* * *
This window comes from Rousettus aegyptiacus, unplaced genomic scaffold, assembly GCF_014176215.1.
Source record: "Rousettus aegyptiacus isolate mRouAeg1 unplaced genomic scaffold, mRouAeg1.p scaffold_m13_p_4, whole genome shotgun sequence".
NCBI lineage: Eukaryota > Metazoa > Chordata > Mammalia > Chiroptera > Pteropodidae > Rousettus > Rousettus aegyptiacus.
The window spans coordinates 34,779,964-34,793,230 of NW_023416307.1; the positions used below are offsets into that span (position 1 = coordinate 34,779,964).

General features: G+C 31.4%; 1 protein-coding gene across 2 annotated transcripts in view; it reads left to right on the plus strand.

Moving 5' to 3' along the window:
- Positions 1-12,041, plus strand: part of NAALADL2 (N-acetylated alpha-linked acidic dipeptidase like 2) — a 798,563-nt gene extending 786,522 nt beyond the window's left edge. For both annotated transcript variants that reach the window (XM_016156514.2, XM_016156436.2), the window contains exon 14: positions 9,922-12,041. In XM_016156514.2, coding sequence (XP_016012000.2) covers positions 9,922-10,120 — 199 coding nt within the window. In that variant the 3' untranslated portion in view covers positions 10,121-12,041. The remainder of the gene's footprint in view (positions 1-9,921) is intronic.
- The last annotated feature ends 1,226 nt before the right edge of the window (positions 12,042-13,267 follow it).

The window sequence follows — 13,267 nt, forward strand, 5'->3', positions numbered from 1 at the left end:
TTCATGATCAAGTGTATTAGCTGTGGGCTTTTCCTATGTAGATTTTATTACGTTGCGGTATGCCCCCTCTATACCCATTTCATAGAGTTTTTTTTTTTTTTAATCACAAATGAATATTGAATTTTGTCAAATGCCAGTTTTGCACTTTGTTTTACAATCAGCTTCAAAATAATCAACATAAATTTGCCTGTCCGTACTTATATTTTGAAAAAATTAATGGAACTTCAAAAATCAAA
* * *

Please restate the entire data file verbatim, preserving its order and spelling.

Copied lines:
This window comes from Rousettus aegyptiacus, unplaced genomic scaffold, assembly GCF_014176215.1.
Source record: "Rousettus aegyptiacus isolate mRouAeg1 unplaced genomic scaffold, mRouAeg1.p scaffold_m13_p_4, whole genome shotgun sequence".
NCBI lineage: Eukaryota > Metazoa > Chordata > Mammalia > Chiroptera > Pteropodidae > Rousettus > Rousettus aegyptiacus.
The window spans coordinates 34,779,964-34,793,230 of NW_023416307.1; the positions used below are offsets into that span (position 1 = coordinate 34,779,964).

General features: G+C 31.4%; 1 protein-coding gene across 2 annotated transcripts in view; it reads left to right on the plus strand.

Moving 5' to 3' along the window:
- Positions 1-12,041, plus strand: part of NAALADL2 (N-acetylated alpha-linked acidic dipeptidase like 2) — a 798,563-nt gene extending 786,522 nt beyond the window's left edge. For both annotated transcript variants that reach the window (XM_016156514.2, XM_016156436.2), the window contains exon 14: positions 9,922-12,041. In XM_016156514.2, coding sequence (XP_016012000.2) covers positions 9,922-10,120 — 199 coding nt within the window. In that variant the 3' untranslated portion in view covers positions 10,121-12,041. The remainder of the gene's footprint in view (positions 1-9,921) is intronic.
- The last annotated feature ends 1,226 nt before the right edge of the window (positions 12,042-13,267 follow it).

The window sequence follows — 13,267 nt, forward strand, 5'->3', positions numbered from 1 at the left end:
TTCATGATCAAGTGTATTAGCTGTGGGCTTTTCCTATGTAGATTTTATTACGTTGCGGTATGCCCCCTCTATACCCATTTCATAGAGTTTTTTTTTTTTTTAATCACAAATGAATATTGAATTTTGTCAAATGCCAGTTTTGCACTTTGTTTTACAATCAGCTTCAAAATAATCAACATAAATTTGCCTGTCCGTACTTATATTTTGAAAAAATTAATGGAACTTCAAAAATCAAA